Excited Republican loyalists were harbouring high hopes yesterday that their man in America's marathon election derby, President George Bush, may at last have broken the deadlock with his rival, Senator John Kerry, with just 60 days until polling day.
Mr Bush, flush from the energy generated by the Republican convention in New York and buoyed by a new poll showing him with a double-digit lead in the race, campaigned in Ohio yesterday, a finely balanced state that is considered a must-win by both camps.
A poll by Time magazine, taken during the four days of the Republican confab in Madison Square Garden, showed the President earning an 11-point lead over Mr Kerry.
It was only one poll and since it was conducted during the heat of the New York convention may not be the most reliable. But it was enough to give Mr Bush a new sense of advantage as the election goes into its final stretch. He was also seeking to draw strength from new job figures released on Friday. They showed that in August businesses in the US managed to generate a net gain of 144,000 jobs, bringing the overall jobless rate down by a 10th of a point to 5.4 per cent.
"That's lower than the average of the 1970s, 1980s and the 1990s," an ebullient Mr Bush declared as he stumped in four states across the Midwest. He was due to visit Pennsylvania after leaving Ohio last night before returning to the White House today.
If the Democrats are glum, they are trying not to show it. Aides to Mr Kerry acknowledged that the President appeared to have garnered some bounce in his numbers in the wake of his convention speech on Thursday and the merciless attacks against Mr Kerry by other speakers.
They insisted that the Time numbers were exaggerated, however, and that any Republican honeymoon would be short-lived.
Mr Kerry took far less away from his own convention in Boston a month ago, with a boost in his ratings at the time of about 4 per cent. Until this weekend, the two camps had been in a statistical dead heat for weeks, with only the smallest pool of voters describing themselves as undecided. But the Massachusetts Senator has lost no time in striking back at what he has described as the "lies" spoken about him at the Republican convention.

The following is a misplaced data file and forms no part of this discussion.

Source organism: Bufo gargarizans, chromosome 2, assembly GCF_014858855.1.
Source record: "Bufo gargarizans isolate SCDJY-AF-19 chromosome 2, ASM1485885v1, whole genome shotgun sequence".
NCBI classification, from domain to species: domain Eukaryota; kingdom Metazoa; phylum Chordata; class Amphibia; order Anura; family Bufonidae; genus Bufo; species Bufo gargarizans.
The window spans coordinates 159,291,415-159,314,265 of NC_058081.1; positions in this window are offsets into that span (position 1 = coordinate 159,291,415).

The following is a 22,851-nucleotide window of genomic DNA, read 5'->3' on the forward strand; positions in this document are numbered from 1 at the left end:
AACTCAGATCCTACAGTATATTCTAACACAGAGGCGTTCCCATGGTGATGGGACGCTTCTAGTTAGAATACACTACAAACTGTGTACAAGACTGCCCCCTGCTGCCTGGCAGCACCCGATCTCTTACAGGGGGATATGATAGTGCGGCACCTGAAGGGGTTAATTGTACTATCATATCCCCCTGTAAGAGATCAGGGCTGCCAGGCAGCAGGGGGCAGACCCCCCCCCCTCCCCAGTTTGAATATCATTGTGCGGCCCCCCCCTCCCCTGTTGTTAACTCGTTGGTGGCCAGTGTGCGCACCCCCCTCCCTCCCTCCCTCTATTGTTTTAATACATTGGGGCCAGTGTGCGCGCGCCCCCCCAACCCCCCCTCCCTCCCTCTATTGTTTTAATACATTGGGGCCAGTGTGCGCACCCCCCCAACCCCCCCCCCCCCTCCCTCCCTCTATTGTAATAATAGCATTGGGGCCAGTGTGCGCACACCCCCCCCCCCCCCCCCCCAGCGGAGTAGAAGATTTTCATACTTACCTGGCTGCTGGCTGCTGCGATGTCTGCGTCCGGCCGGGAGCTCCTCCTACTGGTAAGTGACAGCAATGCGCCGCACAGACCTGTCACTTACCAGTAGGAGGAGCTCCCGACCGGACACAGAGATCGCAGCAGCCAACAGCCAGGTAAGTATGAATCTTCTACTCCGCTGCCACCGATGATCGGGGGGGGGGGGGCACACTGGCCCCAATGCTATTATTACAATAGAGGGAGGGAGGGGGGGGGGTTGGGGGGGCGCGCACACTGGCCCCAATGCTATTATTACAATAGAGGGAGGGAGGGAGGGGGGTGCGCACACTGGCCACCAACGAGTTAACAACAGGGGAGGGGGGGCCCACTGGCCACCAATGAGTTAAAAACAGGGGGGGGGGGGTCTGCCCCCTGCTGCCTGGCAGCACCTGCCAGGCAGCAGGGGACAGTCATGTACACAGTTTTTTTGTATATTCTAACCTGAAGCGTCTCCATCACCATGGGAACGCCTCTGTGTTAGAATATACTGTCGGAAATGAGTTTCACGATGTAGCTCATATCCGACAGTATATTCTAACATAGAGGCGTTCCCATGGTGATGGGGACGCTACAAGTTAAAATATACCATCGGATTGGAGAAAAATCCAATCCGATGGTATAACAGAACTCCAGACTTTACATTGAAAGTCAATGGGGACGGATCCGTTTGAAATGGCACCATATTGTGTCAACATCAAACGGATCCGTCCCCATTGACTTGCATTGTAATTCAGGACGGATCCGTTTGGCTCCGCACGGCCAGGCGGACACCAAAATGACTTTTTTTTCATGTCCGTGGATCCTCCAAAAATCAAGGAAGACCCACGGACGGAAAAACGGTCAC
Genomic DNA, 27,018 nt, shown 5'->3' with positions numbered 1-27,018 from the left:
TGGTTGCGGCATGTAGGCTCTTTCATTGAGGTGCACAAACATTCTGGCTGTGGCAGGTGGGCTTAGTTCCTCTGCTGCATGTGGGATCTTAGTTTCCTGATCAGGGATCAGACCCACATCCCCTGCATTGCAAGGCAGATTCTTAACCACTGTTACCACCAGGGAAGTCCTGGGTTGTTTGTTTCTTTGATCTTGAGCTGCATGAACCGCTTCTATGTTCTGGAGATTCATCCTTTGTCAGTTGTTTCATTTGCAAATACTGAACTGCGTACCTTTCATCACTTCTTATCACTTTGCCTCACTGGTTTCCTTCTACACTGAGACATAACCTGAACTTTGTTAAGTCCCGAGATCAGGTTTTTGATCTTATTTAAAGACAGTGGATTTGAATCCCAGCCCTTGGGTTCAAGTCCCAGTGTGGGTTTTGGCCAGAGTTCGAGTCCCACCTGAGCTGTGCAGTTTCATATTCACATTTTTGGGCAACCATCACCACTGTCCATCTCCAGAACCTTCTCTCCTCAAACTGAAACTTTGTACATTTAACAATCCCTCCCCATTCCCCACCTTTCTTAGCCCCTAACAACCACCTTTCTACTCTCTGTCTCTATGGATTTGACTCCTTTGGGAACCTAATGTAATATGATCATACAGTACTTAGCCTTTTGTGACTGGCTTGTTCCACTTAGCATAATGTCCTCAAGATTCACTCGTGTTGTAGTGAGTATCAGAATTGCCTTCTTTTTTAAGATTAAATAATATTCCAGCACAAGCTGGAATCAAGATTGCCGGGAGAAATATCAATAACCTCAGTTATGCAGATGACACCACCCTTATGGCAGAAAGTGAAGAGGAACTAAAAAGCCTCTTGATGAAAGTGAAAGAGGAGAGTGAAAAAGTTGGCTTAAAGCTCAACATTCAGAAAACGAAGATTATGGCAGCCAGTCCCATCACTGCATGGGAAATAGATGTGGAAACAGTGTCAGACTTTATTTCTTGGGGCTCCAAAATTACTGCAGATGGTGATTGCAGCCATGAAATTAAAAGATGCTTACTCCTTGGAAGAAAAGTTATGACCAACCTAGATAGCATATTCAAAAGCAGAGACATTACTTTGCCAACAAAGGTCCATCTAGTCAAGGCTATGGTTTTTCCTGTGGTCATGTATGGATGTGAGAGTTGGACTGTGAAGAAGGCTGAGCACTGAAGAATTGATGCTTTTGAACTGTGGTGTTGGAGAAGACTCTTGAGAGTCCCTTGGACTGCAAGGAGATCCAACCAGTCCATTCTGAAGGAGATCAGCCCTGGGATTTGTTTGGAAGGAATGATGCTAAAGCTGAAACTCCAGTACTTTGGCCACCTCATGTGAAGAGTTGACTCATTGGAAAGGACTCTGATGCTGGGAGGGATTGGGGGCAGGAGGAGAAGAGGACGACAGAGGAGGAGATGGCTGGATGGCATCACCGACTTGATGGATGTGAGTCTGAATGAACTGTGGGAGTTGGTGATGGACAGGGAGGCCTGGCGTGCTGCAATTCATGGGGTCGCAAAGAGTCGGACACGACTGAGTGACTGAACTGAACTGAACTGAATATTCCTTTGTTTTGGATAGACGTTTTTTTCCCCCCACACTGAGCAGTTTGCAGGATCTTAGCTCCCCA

"Every time they open their mouths, they can't tell the truth about the things that we want to do," he told a crowd of supporters outside Columbus, Ohio. "It's the most amazing thing I've ever seen." In truth, the Democrats have a case in arguing that the jobs figures are hardly as rosy as the President would like to suggest. Mr Bush is almost certainly set to become the first President since Herbert Hoover back in the Depression to preside over a net loss of jobs during his four years in office.
The American economy has, in fact, lost nearly one million jobs since Mr Bush came to the White House. Mr Kerry also likes to underline that for many workers, the quality of the jobs - and the money and benefits they earn from them - have steadily declined.
In an especially acid attack, he asked: "The President wants you to re-elect him. For what? Losing jobs? Building the biggest deficit in American history?"
Mr Kerry and his running mate, Senator John Edwards, as well as their wives, were to spend the Labour Day holiday weekend separately criss-crossing Midwestern swing states before reuniting tomorrow for a series of "front porch" appearances in voters' homes. The Democrats are also spending almost $55m (£30m) on intensive television advertising, especially in markets being visited by Mr Bush.
Dick Cheney, the Vice President, also made a direct dash from New York to the campaign trail, talking up the achievements of his boss to crowds in Oregon. He repeatedly accused Mr Kerry of misunderstanding the imperative of pre-emptive action against enemies and terrorists abroad.
"A good defence is not enough, so we've gone on the offence," he declared in Oregon. "Senator Kerry seems to object. He's even said that by using our strength we are creating terrorists and placing ourselves at greater danger. That is a fundamental misunderstanding of the way the world works. Terrorist attacks are not created by the use of strength. They are a result of the perception of weakness."
The argument over foreign policy and the war on terror is falling the President's way, at least according to the Time poll, which showed 57 per cent of voters trusting him to handle the war on terrorism, compared to 36 per cent for Mr Kerry. Mr Kerry fared better on domestic issues, however, with 48 per cent voicing faith in his ability to handle healthcare issues as against 42 per cent for the President.
Asked who they would vote for on 2 November, 52 per cent plumped for Mr Bush against 41 per cent for Mr Kerry.
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